And That Happened: Tuesday’s Scores and Highlights

Craig Calcaterra

Here are the scores. Here are the highlights:

Phillies 9, Dodgers 8: Bryce Harper had a Big Hero game, knocking in five runs including a walkoff two-run double to bring the Phillies back from an 8-6 deficit in the bottom of the ninth. That 8-6 was the result of them blowing a one-run lead in the top of the ninth thanks to Matt Beaty hitting a pinch-hit three-run homer. That Beaty homer was the kind of thing that usually demoralizes a a team — and fans of a team — that is scuffling like the Phillies are. And it seemed to demoralize at least Philly pitcher Hector Neris who, right after giving up that homer, hit David Freese high in the back with a 95 m.p.h. fastball, causing him and his manager to be ejected and causing Phillies Twitter to tear its hair out.

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Seeing this, I tweeted “Imagine being a Phillies fan,” less as mocking than as commiseration in the misery a rooting interest can put a fan through sometimes. At first there was a lot of nodding along with that. Then, a few minutes later, when Scott Kingery drove in one run and then Harper hit his walkoff double, I was met with a bunch of mocking from Phillies fans. This made me realize that I had forgotten the number one rule of Phillies fandom: “we can hate our team and our plight for months on-end, but don’t ANYONE ELSE dare do so.” Which, hey, my bad. My bad for both being wrong about that homer effectively ending the game and my bad for 2008 being a long time ago and having, over that time, forgotten how happy Phillies fans roll.

Anyway, here’s Harper playing the hero:

Angels 7, Astros 2: Last week Jake Marisnick of the Astros barreled over Jonathan Lucroy of the Angels, injuring him pretty badly and earning a suspension to boot. Last night Angels pitcher Noe Ramirez retaliated by hitting Marisnick with a pitch in the sixth inning:

The pitch was higher up the ladder than you ever wanna see such things — and I am long on recored not liking any instance of pitchers intentionally throwing at hitters no matter the putative justification — but Marisnick didn’t seem to take issue with it, likely knowing it was coming. His teammates and manager, however, were livid about it after the game. Here’s A.J. Hinch:

“Wasn’t everybody expecting something to happen to Jake tonight?’ I mean, the entire industry was probably expecting it. Our guy got suspended for an unintentional act, and they got a free shot. I feel bad for players nowadays. There’s a lot of gray area in what to do . . . Sometimes you can retaliate, like tonight. They’re going to get away with it, unless he gets suspended. Sometimes you can’t, and you get thrown out of the game for backup sliders that hit guys. It’s a confusing time. Either the players govern the players on the field like it’s always been or we legislate it to where none of this crap happens. They got a free shot at him with no warning, with no ejection . . . We’ll see if there’s discipline; and without discipline, there’s not going to be any issue doing it the next time. So if retaliations are in, cool. We’re well aware.”

I’m not sure I understand Hinch (a) knowing full well well that retaliation was coming; but (b) being mad at said retaliation; while (c) strongly implying that, if Ramirez is not punished, the Astros will, in turn, retaliate.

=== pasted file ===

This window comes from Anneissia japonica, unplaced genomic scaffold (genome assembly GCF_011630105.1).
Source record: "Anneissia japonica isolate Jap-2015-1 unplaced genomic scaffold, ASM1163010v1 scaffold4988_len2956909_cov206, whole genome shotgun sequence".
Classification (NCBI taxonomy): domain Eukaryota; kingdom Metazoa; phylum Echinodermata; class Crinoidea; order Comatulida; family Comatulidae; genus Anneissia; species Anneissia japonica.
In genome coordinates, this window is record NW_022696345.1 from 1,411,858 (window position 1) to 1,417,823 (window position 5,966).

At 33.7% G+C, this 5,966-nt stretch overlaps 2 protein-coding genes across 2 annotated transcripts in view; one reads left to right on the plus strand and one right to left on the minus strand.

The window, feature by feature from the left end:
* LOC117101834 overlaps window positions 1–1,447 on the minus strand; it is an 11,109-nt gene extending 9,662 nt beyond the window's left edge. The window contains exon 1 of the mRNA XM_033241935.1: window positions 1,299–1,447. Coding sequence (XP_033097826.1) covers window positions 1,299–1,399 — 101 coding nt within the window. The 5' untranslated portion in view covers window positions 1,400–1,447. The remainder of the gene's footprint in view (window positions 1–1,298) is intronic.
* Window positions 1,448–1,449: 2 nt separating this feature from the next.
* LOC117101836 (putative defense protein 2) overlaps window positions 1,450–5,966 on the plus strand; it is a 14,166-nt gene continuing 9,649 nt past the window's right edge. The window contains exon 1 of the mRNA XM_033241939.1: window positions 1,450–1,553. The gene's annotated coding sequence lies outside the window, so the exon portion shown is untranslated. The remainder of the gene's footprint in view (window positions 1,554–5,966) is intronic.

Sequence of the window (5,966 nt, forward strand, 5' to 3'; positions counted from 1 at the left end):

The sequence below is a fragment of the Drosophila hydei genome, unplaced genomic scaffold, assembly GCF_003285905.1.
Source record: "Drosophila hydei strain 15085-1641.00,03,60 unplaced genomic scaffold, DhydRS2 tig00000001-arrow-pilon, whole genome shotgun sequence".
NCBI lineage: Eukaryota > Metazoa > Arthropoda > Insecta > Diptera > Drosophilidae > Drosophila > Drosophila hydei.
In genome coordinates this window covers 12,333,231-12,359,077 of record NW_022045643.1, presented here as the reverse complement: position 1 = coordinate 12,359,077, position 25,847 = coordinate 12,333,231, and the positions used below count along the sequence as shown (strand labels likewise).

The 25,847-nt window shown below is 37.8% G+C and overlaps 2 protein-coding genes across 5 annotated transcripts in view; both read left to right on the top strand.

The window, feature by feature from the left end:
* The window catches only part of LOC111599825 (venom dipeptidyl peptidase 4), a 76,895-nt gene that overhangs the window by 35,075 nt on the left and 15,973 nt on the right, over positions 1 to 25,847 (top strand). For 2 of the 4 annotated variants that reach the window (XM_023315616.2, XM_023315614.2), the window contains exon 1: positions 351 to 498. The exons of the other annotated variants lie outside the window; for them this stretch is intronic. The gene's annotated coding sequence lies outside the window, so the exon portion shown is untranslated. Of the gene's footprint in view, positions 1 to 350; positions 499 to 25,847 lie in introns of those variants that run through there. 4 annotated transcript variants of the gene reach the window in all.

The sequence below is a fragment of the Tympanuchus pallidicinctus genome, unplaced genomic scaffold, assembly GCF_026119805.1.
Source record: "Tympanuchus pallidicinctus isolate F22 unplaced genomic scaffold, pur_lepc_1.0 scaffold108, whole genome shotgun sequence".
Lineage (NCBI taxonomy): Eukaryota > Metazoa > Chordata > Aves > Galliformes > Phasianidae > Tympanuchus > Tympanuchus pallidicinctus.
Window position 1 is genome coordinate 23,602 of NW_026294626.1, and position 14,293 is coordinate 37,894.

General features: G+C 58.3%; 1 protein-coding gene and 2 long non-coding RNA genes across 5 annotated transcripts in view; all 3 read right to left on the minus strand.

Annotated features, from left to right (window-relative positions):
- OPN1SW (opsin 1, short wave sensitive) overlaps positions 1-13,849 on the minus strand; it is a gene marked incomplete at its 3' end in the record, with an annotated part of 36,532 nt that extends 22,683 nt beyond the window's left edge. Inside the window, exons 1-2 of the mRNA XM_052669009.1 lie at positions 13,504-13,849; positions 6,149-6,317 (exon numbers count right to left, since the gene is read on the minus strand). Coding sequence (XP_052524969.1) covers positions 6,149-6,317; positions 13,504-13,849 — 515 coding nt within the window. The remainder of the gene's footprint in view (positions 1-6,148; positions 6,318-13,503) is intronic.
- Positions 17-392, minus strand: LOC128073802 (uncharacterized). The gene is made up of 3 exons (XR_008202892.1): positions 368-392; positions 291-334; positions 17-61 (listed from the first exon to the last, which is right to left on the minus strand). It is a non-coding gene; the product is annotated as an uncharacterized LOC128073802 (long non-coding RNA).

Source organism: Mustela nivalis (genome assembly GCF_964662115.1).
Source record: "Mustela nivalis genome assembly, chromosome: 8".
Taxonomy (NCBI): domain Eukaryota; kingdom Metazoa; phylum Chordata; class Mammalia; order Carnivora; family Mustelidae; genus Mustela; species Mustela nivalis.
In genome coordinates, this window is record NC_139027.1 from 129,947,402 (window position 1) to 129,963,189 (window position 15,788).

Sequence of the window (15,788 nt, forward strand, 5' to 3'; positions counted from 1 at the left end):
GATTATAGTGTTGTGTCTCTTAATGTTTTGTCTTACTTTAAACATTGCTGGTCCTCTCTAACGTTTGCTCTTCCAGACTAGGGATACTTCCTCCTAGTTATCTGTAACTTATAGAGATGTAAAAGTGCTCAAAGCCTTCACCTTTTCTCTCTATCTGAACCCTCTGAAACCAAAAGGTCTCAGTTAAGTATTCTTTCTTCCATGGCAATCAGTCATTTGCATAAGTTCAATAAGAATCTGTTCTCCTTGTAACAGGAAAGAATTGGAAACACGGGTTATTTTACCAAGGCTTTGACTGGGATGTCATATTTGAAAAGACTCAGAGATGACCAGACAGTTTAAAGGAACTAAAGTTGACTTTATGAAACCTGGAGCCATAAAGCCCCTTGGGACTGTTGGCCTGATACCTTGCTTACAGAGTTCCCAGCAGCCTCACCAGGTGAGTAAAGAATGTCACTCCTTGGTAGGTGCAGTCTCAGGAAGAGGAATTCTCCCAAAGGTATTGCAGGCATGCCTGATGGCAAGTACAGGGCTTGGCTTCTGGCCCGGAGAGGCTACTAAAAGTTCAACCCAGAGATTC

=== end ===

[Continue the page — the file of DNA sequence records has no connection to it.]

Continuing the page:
Baseball is a friggin’ Ouroboros of non-logic when it comes to this stuff and the only way you can parse it is to understand that everyone thinks it’s fine when they do crap but that it’s an affront when the guys in an other color shirt do crap, even if they all couch it in terms of justice and fairness and the false premise that there are rules to this stuff beyond those governed by anger and grievance. Whatever. Hinch can blow off steam I suppose and when smart guys blow off steam they often pretend they’re dropping logic instead of simply beefing. We’ve all been there.

As for the game, Albert Pujols hit a bases-loaded and bases-clearing double as the Angels plated six runs in the first inning and it was never really a game after that. Los Angeles remains unbeaten in five games since the All-Star break.

Yankees 8, Rays 3: The Rays carried a 3-2 lead into the bottom of the eighth and that’s when the wheels fell off, with Aaron Judge hitting a two-run homer to give the Yankees the lead and then Didi Gregorius hitting a friggin’ grand slam to put the game out of reach. Edwin Encarnación and DJ LeMahieu each went deep for the Bombers as well. Earlier benches cleared when CC Sabathia and Avisail García jawed at one another following a strikeout. The entire thing seemed to based on each guy not liking that the other one was looking at them which, my God, ballplayers can be exhausting about this crap sometimes.

Nationals 8, Orioles 1: Juan Soto and Matt Adams homered and rookie starter Austin Voth, just recalled from the minors before the game, allowed one run and four hits over six innings. He had been at Double-A Harrisburg so he was probably used to the general quality of the Orioles lineup.

Indians 8, Tigers 0: Four Indians relievers combined to toss a one-hit shutout, facing only one batter above the minimum. All Detroit got was a leadoff walk and a fifth inning ground ball single. Otherwise they could’ve sent dogs wearing pants or one kid sitting on another kid’s shoulders wearing a trenchcoat up to the plate and got the same results. Oscar Mercado homered for the third time in two nights and Tyler Naquin went deep again for Cleveland. Oh, there was a rain delay too. Check this out:

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